What makes a Smart City smart?
Looking only at streets and buildings, it’s difficult to tell if a city is a smart city. Monorails may dart between tall glass towers that gleam in futuristic shapes. Boulevards may be wide and buffered with parkland. Is that a smart city?
One shining city might deplete resources and accumulate waste, while an older city allocates energy and water wisely, handling waste materials efficiently. Smart City citizens engage more in commerce and enjoy more at leisure. They spend less time in traffic or looking for parking spaces.
Data makes the difference. Here is what makes a smart city work for its citizens, government, and enterprise:
Data originates with sensors. A counting sensor might see the number of spaces available on a street. A pressure sensor might know that a dumpster is empty so the waste management truck need not stop there. Speed and location sensors might know where traffic has stopped.
In smart cities, people, resources, and services are all connected through technology. A police dispatcher at an office console is immediately aware of a building alarm. Parks maintenance workers receive text messages when water gushes from a broken sprinkler.
- Data Integration
When room access systems interact with temperature control systems, energy and dollars are saved. When data from a building monotoring system works together with data from an emergency services system, the needed people and equipment are dispatched. Lives are saved.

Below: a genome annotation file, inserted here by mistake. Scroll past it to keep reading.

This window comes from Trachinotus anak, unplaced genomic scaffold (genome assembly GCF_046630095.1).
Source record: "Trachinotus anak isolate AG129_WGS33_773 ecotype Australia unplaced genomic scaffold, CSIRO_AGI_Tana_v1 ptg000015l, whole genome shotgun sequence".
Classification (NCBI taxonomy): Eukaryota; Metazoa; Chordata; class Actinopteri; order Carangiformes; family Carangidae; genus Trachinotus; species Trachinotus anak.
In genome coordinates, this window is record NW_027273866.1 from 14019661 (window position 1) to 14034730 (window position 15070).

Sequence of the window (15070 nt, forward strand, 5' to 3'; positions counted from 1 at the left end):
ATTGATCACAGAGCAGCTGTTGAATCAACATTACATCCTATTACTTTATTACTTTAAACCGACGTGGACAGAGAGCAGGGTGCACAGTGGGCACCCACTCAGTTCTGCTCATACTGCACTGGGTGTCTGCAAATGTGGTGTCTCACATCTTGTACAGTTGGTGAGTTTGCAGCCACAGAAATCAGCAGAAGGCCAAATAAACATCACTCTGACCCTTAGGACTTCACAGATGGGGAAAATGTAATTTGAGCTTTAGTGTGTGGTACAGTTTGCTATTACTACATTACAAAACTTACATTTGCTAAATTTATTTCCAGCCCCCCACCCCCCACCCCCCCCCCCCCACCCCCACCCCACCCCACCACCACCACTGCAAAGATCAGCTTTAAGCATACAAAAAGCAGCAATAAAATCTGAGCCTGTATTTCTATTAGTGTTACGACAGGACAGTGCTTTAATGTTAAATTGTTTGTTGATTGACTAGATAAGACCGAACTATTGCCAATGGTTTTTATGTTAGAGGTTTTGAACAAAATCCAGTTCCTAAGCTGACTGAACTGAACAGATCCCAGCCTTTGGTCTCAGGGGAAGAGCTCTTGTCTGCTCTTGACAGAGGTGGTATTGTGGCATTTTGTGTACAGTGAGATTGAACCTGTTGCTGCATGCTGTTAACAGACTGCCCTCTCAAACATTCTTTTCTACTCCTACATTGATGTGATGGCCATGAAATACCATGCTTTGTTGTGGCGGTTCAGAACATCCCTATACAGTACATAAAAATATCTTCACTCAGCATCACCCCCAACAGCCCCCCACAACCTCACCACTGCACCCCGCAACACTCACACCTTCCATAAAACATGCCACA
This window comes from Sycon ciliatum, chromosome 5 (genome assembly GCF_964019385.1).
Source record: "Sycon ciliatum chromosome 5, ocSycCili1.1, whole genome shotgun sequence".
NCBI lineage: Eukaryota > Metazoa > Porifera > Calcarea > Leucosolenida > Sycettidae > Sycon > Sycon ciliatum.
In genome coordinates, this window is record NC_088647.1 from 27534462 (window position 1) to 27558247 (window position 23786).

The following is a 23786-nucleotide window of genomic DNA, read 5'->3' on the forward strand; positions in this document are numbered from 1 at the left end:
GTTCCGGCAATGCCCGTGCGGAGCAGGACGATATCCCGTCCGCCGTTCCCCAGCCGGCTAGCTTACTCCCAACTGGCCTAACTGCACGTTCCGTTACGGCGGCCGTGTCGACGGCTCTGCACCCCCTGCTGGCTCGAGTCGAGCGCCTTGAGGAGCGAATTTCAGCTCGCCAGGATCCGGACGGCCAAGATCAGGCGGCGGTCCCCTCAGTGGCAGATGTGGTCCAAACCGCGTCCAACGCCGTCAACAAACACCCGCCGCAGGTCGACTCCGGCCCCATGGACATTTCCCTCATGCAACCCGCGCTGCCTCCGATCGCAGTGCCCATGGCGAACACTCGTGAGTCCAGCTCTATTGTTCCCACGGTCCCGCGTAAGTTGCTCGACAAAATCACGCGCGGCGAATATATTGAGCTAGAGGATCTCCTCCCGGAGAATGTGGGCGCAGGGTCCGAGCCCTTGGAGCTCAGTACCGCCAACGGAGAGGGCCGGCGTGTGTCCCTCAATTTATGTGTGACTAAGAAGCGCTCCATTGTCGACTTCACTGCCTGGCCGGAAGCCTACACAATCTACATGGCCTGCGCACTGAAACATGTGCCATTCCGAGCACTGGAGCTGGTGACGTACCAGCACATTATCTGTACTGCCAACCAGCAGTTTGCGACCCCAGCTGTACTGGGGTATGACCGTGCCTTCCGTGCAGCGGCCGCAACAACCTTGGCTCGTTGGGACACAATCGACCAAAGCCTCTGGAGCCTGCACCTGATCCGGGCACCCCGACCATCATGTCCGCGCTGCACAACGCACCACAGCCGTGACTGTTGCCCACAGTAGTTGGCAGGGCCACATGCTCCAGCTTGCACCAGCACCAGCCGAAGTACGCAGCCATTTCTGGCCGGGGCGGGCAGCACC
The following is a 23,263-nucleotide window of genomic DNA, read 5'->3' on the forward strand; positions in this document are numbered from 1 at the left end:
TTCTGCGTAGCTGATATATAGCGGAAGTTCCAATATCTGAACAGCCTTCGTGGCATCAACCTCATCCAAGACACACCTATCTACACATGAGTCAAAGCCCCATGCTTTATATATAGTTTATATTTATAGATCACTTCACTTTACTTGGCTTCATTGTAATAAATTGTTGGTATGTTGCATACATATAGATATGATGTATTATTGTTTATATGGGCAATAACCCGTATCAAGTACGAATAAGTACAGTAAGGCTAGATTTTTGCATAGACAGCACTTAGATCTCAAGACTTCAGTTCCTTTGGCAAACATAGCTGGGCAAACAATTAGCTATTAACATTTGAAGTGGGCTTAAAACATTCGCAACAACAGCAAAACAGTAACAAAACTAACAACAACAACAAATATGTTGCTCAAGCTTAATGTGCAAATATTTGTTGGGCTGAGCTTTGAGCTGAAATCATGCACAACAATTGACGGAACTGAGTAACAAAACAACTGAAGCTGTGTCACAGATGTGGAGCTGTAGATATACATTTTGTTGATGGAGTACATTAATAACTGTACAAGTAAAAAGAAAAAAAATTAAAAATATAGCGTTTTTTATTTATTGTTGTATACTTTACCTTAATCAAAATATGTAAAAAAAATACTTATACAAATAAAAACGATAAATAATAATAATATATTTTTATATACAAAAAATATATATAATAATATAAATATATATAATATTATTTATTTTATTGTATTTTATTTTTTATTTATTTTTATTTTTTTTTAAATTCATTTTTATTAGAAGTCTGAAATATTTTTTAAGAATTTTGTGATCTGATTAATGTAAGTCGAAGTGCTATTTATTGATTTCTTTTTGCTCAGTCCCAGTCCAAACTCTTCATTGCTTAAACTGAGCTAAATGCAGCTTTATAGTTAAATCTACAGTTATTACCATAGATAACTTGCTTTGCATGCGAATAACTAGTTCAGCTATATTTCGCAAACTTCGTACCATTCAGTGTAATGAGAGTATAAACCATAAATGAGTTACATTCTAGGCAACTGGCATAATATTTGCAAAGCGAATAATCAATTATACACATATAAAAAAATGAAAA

In smart cities, an available bicycle at the nearest bike share location can be found via cell phone. Irrigation and fountains can be made responsive to drought. When a sold-out concert ends, more transport can be waiting and stoplight timings be adjusted until the audience has exited.
Tolls, parking fees, and bus fare can all collected when incurred and without cash or credit card. Many licenses, fees, fines, and taxes can be paid via the internet, without a visit to city hall or county office. Fewer checks are written and fewer lines form at city desks.
Claiming the future
Each day, precisely at dawn, the world of the future becomes the world of today.
Representatives from 200 cities attended the Smart Cities Connect Conference and Expo in Kansas City. Representing those cities, 2,500 leaders looked to the future. Many of them discussed goals for 2020, 2025, and beyond.
Many of those plans are in-progress today. In your city, you may not see wrecking ball or hear jackhammers shattering concrete. Instead, you may one day see a solar-powered, self-compacting, wirelessly-connected recycling bin. The next day, a digital map may show where buses currently are, and inform you when the next will arrive.
Smart cities require design, but not always demolition. The things that make a smart city smart… awareness, connectivity, data integration, tracking, and processing… can be implemented wirelessly with today’s technologies. Wi-fi and bluetooth work. Solar-powered parking meters and about 10 billion other devices have already been connected to the Internet Of Things (IOT).
Information is data organized for a purpose. Data that has been processed, interpreted, organized, structured, and meaningfully presented can be useful information. At that point it can become human knowledge, the basis of the smart decisions made in your smart city.